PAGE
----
A designer helps a couple update the kitchen with an efficient layout and custom details like a walnut-topped peninsula
Bryan and Heather Kurey looked at their dysfunctional kitchen and considered moving into a new home. The aging oak cabinets, oversize breakfast area and lack of countertops didn’t create a welcoming space for a couple who love to cook. But they soon realized that most of the homes they considered buying also had kitchens that needed updating. The couple looked at photos on Houzz and other sources and became inspired to remodel what they had.
They hired designer Lisa Quina, who had helped them renovate other areas of the late-1930s home in Arlington, Virginia. Quina relocated appliances, added windows, enlarged an opening to the family room, improved storage and used local artisans for custom details that add character. Now the family enjoys a brighter kitchen that combines classic, industrial and modern design elements to better reflect its style and love of cooking.
Before: This view of the former kitchen shows the tight layout, basic oak cabinets and limited countertops, as evident next to the sink shown here. Previous homeowners installed the blue-brown tile, resulting in an uneven floor. A freestanding wood table provided some extra work
There was also an oversize breakfast area (see “before” floor plans below) that took up valuable floor and wall space that could be better used for storage and expanding the layout of appliances. The door seen in this photo leads down to the basement.
After: This shot was taken from about the same angle as the previous photo. The refrigerator and tall cabinets occupy the place that once contained the sink and dishwasher.
Quina expanded the size of the opening to the family room on the right for better flow between spaces, and she relocated the sink and range to the same wall on the left, where a door to the backyard once stood.
Off-white walls with beige undertones (Alabaster by Sherwin-Williams), crisp white trim (Extra White by Sherwin-Williams) and pure white Shaker-style cabinets (Simply White by Benjamin Moore) create a bright and open feel. A new walnut peninsula and walnut floating shelves provide a dose of warmth. “Because we were going away from oak cabinets, we never considered going with a wood finish for the cabinetry,” Quina says. “But the clients also didn’t want the kitchen to be all white, so that’s why we brought in wood accents.”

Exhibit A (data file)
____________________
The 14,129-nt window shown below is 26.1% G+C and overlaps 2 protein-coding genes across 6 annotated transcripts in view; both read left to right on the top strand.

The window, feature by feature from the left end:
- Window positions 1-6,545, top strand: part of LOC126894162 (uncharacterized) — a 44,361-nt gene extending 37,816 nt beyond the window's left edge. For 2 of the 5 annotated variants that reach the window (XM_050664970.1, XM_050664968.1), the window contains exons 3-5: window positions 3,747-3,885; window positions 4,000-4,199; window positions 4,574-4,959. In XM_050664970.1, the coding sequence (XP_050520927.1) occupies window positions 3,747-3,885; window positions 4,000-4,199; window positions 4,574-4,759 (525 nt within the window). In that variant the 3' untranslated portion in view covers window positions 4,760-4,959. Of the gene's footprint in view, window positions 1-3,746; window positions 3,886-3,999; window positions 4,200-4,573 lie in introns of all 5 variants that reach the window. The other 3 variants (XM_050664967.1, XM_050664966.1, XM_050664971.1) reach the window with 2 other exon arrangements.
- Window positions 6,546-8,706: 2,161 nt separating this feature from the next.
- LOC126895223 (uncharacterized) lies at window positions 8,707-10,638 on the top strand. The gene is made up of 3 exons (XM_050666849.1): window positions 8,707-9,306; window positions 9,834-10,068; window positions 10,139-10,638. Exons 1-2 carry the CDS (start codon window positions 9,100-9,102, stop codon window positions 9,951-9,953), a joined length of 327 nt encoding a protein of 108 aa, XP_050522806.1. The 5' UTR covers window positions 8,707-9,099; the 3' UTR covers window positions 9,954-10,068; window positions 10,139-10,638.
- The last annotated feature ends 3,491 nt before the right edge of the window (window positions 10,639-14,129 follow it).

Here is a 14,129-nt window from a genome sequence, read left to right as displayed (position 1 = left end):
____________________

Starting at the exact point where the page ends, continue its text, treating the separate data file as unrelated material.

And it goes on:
Dark gray 12-by-24-inch porcelain floor tiles replaced the former blue-brown tile. “I think what we like most is the color contrast it provides with the white on the cabinets and walls,” Bryan says.
The open doorway to the left of the fridge leads to the dining room.
Quina added the ceiling beam to the left of the range to mirror the existing beam on the right. “We considered getting rid of the existing beam entirely but instead decided to add the one on the left to frame where the range was going to land so it would look like it had always been there,” she says.
Quina also added the window to the right of the range to match the existing window of the same size to the left. “The range needed to be centered to create symmetry, and we didn’t want to condense all the appliances there,” Quina says.
Glossy, crackled blue-green scallop tiles create a statement backsplash behind the BlueStar range. “With the linear nature of this house, we needed tiles with movement,” Quina says. The custom range hood is black steel, which complements the matte black cabinet hardware.
The long non-operable window features a deep metal sill. “This window was a way to add light in a modern and fresh way,” Quina says. “It creates a wonderful focal point.” (Since this photo was taken, Bryan and Heather added a red maple tree outside the window for privacy.)
The custom walnut floating shelves were made from wood salvaged from a local boat. Durable gray quartz countertops add contrast to the cabinets and complement the dark gray porcelain floor tiles. “We do a lot of batch cooking on the weekends, so having that long countertop makes things much easier,” Bryan says.